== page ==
In the years that McCain chaired the Commerce committee, Iseman lobbied for Lowell "Bud" Paxson, the head of what used to be Paxson Communications, now Ion Media Networks, and was involved in a successful lobbying campaign to persuade McCain and other members of Congress to send letters to the Federal Communications Commission on behalf of Paxson.
In late 1999, McCain wrote two letters to the FCC urging a vote on the sale to Paxson of a Pittsburgh television station. The sale had been highly contentious in Pittsburgh and involved a multipronged lobbying effort among the parties to the deal.
At the time he sent the first letter, McCain had flown on Paxson's corporate jet four times to appear at campaign events and had received $20,000 in campaign donations from Paxson and its law firm. The second letter came on Dec. 10, a day after the company's jet ferried him to a Florida fundraiser that was held aboard a yacht in West Palm Beach.
McCain has argued that the letters merely urged a decision and did not call for action on Paxson's behalf. But when the letters became public, William Kennard, chairman of the FCC at the time, denounced them as "highly unusual" coming from McCain, whose committee chairmanship gave him oversight of the agency.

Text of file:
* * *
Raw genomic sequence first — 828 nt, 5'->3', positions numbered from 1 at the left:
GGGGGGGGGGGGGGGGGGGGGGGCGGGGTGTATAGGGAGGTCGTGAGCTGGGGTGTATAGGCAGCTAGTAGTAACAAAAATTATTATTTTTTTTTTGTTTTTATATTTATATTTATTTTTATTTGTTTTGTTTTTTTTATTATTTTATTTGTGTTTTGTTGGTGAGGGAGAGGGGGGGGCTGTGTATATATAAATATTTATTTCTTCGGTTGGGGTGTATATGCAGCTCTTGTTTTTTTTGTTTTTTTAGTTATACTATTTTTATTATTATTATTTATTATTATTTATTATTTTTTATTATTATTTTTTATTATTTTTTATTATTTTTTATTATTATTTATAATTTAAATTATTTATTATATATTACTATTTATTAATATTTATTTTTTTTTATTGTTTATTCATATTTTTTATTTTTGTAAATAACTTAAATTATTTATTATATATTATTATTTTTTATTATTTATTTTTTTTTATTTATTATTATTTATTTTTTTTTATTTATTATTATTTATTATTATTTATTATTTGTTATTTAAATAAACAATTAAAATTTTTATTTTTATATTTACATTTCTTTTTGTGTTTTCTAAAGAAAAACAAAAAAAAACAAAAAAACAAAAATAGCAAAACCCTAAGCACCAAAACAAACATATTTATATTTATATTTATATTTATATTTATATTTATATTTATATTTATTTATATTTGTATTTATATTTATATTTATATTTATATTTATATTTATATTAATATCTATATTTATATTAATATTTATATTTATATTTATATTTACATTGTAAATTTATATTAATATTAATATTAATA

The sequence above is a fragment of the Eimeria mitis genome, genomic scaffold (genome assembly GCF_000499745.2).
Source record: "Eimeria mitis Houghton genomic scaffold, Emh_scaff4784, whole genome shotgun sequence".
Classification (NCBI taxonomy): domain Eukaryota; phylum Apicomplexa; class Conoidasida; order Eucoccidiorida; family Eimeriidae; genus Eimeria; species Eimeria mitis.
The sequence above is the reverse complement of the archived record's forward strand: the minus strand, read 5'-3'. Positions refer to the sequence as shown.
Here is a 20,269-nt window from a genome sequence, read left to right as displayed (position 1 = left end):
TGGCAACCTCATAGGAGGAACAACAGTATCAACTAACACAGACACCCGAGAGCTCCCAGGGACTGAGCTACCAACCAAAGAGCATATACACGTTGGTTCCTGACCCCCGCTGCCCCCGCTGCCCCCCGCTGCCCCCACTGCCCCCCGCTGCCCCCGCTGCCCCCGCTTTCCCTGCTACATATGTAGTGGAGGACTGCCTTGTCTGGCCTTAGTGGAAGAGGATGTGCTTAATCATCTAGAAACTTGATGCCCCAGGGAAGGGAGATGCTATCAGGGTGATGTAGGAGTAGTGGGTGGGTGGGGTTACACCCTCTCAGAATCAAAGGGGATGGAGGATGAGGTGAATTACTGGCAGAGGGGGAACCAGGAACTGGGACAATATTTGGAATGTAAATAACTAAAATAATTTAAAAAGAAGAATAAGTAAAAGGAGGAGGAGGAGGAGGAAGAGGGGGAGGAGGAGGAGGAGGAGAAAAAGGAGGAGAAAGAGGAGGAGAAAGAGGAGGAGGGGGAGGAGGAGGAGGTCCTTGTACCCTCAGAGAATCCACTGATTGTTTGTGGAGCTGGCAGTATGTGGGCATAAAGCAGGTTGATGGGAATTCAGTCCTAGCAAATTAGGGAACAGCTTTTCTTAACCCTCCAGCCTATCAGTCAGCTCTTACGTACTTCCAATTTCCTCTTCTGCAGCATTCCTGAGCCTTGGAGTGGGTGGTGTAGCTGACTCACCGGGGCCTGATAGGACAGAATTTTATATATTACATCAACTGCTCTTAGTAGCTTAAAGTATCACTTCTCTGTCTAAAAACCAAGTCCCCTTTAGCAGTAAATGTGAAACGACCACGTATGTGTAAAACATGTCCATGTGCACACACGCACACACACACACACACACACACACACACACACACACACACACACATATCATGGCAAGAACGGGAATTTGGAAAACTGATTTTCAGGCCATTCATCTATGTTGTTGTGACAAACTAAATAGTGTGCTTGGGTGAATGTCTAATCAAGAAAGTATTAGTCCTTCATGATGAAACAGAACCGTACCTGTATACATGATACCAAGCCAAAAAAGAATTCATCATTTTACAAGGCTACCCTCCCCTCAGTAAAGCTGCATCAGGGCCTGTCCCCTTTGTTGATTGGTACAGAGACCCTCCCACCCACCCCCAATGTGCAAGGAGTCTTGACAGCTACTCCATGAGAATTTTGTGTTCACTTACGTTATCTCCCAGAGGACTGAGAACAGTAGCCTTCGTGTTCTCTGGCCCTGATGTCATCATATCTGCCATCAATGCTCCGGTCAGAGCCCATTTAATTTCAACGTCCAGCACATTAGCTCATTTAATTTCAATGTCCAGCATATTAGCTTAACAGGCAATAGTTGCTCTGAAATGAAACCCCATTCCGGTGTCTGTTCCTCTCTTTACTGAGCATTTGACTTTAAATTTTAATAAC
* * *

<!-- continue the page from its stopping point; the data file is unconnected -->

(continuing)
McCain's campaign denied that Iseman or anyone else from her firm or from Paxson "discussed with Senator McCain" the FCC's consideration of the station deal.
Iseman clients have contributed nearly $85,000 to McCain campaigns since 2000, according to records at the Federal Election Commission.
McCain and four other senators were accused two decades ago of trying to influence banking regulators on behalf of Charles Keating, a savings and loan financier later convicted of securities fraud. The Senate Ethics Committee said McCain had used "poor judgment" but that his actions "were not improper" and warranted no penalty.
Washington Post staff writer James V. Grimaldi and research editor Alice Crites contributed to this report. Information also was provided by The Associated Press.